A recent post on the Side by Side blog of the American Association of Diabetes Educators (AADE) has us thinking about diabetes and oral health. The post discusses how the teeth and mouth, like the feet, are often-overlooked sites of preventable diabetes complications.
The post focuses on one oral complication in particular: periodontal disease. Periodontal disease is an infection of the gums, bone, and other tissues that support the teeth. The infection is brought on mainly by plaque, the film that forms on the teeth, which irritates the gums and can cause them to pull away from the teeth. This process can lead to the formation of infected “pockets” under the gum line. If not properly treated, periodontal disease can break down a tooth’s supporting tissues and can lead to tooth loss.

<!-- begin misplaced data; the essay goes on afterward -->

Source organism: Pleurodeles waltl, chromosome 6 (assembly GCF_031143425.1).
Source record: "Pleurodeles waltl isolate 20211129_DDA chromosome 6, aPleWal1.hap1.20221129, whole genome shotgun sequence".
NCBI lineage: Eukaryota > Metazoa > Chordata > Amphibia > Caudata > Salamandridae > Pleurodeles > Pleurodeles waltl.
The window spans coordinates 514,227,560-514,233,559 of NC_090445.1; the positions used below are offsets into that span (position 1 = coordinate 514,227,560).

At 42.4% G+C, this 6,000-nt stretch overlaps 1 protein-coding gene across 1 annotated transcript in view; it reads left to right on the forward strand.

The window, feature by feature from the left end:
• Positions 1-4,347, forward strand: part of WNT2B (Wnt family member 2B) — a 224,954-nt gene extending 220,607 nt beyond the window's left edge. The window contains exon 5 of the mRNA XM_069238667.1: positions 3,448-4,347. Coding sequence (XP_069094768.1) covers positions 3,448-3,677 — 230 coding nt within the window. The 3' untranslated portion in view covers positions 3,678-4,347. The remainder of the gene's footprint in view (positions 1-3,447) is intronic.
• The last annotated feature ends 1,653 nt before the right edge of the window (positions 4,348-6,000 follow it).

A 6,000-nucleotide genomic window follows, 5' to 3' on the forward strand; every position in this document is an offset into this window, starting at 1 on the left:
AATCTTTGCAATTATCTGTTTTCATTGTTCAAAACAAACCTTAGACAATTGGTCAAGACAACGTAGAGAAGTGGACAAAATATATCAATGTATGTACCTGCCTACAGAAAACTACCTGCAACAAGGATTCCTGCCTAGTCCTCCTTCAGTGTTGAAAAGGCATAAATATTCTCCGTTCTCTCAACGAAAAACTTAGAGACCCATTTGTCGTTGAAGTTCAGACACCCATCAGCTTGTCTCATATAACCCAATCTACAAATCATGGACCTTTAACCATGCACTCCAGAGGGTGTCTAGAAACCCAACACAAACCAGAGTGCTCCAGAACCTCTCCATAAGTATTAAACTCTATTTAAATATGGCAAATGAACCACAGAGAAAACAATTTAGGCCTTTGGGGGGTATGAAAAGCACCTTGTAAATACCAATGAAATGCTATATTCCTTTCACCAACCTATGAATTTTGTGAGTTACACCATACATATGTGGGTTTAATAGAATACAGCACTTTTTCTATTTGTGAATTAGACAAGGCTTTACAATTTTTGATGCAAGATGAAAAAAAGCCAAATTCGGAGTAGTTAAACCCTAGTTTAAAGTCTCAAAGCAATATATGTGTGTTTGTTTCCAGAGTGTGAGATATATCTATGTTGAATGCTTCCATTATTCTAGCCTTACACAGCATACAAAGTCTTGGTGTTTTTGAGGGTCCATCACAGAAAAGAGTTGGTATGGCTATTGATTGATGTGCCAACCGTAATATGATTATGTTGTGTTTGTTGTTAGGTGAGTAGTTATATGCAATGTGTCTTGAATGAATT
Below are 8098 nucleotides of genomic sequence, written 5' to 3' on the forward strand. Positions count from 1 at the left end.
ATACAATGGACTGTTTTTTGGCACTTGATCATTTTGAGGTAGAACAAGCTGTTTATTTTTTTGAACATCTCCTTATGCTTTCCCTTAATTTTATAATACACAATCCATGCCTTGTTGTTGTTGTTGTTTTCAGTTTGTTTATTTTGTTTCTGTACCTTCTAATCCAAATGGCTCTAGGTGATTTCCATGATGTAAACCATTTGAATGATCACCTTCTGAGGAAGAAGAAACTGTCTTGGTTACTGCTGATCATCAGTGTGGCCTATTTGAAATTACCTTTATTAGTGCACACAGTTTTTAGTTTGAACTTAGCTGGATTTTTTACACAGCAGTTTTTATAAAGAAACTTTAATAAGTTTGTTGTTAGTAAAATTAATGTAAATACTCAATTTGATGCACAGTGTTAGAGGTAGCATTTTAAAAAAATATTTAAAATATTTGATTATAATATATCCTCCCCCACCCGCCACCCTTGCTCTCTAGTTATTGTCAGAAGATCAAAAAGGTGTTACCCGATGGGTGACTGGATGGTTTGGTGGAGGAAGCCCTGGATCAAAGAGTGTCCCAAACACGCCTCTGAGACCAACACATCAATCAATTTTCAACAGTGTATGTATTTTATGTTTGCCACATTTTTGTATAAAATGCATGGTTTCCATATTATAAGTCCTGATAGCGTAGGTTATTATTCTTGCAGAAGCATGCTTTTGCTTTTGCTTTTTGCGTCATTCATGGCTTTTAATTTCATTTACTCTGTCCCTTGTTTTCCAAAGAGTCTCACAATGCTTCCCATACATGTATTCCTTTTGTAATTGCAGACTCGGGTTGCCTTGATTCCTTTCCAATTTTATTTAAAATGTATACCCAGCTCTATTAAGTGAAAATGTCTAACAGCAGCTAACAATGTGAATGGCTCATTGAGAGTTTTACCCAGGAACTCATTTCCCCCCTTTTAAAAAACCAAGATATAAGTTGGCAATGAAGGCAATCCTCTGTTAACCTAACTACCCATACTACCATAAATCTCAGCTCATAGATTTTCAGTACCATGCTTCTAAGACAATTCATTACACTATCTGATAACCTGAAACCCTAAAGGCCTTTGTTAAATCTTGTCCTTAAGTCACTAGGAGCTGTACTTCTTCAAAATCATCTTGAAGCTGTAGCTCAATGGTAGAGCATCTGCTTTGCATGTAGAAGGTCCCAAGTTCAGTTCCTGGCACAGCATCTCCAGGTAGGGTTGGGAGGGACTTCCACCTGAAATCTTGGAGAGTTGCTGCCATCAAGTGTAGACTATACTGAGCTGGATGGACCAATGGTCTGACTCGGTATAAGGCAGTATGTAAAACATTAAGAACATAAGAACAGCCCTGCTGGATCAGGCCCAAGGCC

People with diabetes are at increased risk for periodontal disease, most likely because they are at increased risk for infections generally. It is therefore especially important for them to maintain good dental hygiene, including regular brushing, flossing, and visits to the dentist. Tight blood glucose control also reduces the risk of periodontal disease.
And periodontal disease is not the only dental problem associated with diabetes. In “Disease, Treatment, and Oral Health,” dental hygienist Shirley Gutkowski looks at other ways diabetes and diabetes treatments can affect oral health.
This blog entry was written by Assistant Editor David Golann.